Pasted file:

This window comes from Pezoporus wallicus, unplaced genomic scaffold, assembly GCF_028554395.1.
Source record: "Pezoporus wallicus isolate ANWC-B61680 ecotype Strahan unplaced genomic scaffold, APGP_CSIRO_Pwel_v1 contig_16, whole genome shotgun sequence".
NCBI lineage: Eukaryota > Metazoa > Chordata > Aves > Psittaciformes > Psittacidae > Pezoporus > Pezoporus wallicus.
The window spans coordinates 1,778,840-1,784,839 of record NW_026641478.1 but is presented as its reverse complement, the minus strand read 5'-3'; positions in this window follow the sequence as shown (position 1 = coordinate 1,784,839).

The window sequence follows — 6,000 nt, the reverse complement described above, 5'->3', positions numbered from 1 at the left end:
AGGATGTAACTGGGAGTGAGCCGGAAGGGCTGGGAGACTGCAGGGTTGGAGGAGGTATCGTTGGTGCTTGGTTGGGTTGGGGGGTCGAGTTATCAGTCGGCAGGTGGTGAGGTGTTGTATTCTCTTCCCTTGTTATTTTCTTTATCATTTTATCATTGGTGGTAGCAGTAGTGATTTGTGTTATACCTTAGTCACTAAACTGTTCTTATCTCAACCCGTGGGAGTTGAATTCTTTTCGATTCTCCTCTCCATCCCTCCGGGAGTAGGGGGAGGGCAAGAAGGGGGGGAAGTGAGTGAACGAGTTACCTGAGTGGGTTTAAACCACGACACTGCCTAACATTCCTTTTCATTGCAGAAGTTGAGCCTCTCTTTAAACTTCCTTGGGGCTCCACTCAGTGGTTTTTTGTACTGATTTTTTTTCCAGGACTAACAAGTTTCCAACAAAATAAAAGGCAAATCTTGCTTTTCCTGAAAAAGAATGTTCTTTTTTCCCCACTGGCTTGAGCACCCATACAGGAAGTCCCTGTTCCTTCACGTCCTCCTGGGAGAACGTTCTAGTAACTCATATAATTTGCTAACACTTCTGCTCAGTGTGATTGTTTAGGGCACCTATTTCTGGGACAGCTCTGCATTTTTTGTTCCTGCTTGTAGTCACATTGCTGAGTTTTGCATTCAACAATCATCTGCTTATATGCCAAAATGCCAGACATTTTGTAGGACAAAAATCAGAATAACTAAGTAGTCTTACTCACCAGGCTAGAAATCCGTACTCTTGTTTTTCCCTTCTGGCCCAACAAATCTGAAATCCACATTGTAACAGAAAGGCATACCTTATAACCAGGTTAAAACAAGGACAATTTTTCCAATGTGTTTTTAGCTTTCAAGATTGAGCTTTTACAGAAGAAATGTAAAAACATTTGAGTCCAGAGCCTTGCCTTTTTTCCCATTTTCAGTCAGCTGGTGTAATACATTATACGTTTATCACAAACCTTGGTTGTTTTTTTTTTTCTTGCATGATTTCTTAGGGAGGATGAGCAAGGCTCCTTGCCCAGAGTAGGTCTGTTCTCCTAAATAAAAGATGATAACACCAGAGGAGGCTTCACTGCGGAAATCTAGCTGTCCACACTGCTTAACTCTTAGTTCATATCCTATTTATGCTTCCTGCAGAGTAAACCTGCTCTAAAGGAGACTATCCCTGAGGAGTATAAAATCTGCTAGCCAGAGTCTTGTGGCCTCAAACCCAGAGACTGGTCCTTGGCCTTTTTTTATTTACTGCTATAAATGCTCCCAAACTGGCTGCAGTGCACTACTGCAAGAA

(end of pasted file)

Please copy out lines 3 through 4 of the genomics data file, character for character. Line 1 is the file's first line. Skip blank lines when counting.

NCBI lineage: Eukaryota > Metazoa > Chordata > Aves > Psittaciformes > Psittacidae > Pezoporus > Pezoporus wallicus.
The window spans coordinates 1,778,840-1,784,839 of record NW_026641478.1 but is presented as its reverse complement, the minus strand read 5'-3'; positions in this window follow the sequence as shown (position 1 = coordinate 1,784,839).